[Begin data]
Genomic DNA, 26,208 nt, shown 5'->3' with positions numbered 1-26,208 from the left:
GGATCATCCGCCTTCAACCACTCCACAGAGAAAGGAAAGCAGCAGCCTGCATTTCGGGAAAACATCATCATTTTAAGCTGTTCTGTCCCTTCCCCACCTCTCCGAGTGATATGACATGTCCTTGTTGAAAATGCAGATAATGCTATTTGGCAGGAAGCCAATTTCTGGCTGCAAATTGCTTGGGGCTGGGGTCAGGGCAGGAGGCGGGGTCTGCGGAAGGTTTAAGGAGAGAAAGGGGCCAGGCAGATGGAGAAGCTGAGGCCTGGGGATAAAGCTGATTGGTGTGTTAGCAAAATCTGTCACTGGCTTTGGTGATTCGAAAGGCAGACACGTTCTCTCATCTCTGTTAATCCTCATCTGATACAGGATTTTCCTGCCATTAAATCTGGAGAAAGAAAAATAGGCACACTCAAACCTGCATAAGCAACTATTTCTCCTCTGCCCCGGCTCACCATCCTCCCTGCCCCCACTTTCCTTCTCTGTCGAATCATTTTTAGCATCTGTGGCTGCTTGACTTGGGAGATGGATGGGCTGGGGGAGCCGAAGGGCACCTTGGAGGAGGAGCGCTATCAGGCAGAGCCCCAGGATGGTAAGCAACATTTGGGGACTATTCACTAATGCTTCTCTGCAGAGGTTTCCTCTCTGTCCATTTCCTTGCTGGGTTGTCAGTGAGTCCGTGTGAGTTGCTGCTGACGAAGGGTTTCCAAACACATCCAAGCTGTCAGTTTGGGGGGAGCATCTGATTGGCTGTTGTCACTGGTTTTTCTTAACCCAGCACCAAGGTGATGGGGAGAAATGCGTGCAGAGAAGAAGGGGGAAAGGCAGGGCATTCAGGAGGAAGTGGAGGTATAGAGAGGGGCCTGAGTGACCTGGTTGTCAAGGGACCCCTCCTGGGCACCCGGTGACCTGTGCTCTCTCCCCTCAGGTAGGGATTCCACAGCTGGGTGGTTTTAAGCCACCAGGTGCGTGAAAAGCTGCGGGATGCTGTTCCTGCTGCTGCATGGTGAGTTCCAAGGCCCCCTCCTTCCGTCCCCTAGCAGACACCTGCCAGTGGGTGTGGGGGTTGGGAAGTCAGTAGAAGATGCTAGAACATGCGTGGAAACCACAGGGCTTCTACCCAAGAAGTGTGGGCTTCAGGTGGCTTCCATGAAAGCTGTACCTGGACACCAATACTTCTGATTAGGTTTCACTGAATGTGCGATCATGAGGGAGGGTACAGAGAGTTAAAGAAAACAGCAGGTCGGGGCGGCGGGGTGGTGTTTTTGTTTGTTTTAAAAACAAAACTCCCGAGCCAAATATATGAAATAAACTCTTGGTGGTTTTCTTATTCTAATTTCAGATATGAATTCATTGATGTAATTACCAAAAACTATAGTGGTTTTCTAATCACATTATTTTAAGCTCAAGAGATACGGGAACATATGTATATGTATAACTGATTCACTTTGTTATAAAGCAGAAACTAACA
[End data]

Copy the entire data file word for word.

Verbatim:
Genomic DNA, 26,208 nt, shown 5'->3' with positions numbered 1-26,208 from the left:
GGATCATCCGCCTTCAACCACTCCACAGAGAAAGGAAAGCAGCAGCCTGCATTTCGGGAAAACATCATCATTTTAAGCTGTTCTGTCCCTTCCCCACCTCTCCGAGTGATATGACATGTCCTTGTTGAAAATGCAGATAATGCTATTTGGCAGGAAGCCAATTTCTGGCTGCAAATTGCTTGGGGCTGGGGTCAGGGCAGGAGGCGGGGTCTGCGGAAGGTTTAAGGAGAGAAAGGGGCCAGGCAGATGGAGAAGCTGAGGCCTGGGGATAAAGCTGATTGGTGTGTTAGCAAAATCTGTCACTGGCTTTGGTGATTCGAAAGGCAGACACGTTCTCTCATCTCTGTTAATCCTCATCTGATACAGGATTTTCCTGCCATTAAATCTGGAGAAAGAAAAATAGGCACACTCAAACCTGCATAAGCAACTATTTCTCCTCTGCCCCGGCTCACCATCCTCCCTGCCCCCACTTTCCTTCTCTGTCGAATCATTTTTAGCATCTGTGGCTGCTTGACTTGGGAGATGGATGGGCTGGGGGAGCCGAAGGGCACCTTGGAGGAGGAGCGCTATCAGGCAGAGCCCCAGGATGGTAAGCAACATTTGGGGACTATTCACTAATGCTTCTCTGCAGAGGTTTCCTCTCTGTCCATTTCCTTGCTGGGTTGTCAGTGAGTCCGTGTGAGTTGCTGCTGACGAAGGGTTTCCAAACACATCCAAGCTGTCAGTTTGGGGGGAGCATCTGATTGGCTGTTGTCACTGGTTTTTCTTAACCCAGCACCAAGGTGATGGGGAGAAATGCGTGCAGAGAAGAAGGGGGAAAGGCAGGGCATTCAGGAGGAAGTGGAGGTATAGAGAGGGGCCTGAGTGACCTGGTTGTCAAGGGACCCCTCCTGGGCACCCGGTGACCTGTGCTCTCTCCCCTCAGGTAGGGATTCCACAGCTGGGTGGTTTTAAGCCACCAGGTGCGTGAAAAGCTGCGGGATGCTGTTCCTGCTGCTGCATGGTGAGTTCCAAGGCCCCCTCCTTCCGTCCCCTAGCAGACACCTGCCAGTGGGTGTGGGGGTTGGGAAGTCAGTAGAAGATGCTAGAACATGCGTGGAAACCACAGGGCTTCTACCCAAGAAGTGTGGGCTTCAGGTGGCTTCCATGAAAGCTGTACCTGGACACCAATACTTCTGATTAGGTTTCACTGAATGTGCGATCATGAGGGAGGGTACAGAGAGTTAAAGAAAACAGCAGGTCGGGGCGGCGGGGTGGTGTTTTTGTTTGTTTTAAAAACAAAACTCCCGAGCCAAATATATGAAATAAACTCTTGGTGGTTTTCTTATTCTAATTTCAGATATGAATTCATTGATGTAATTACCAAAAACTATAGTGGTTTTCTAATCACATTATTTTAAGCTCAAGAGATACGGGAACATATGTATATGTATAACTGATTCACTTTGTTATAAAGCAGAAACTAACA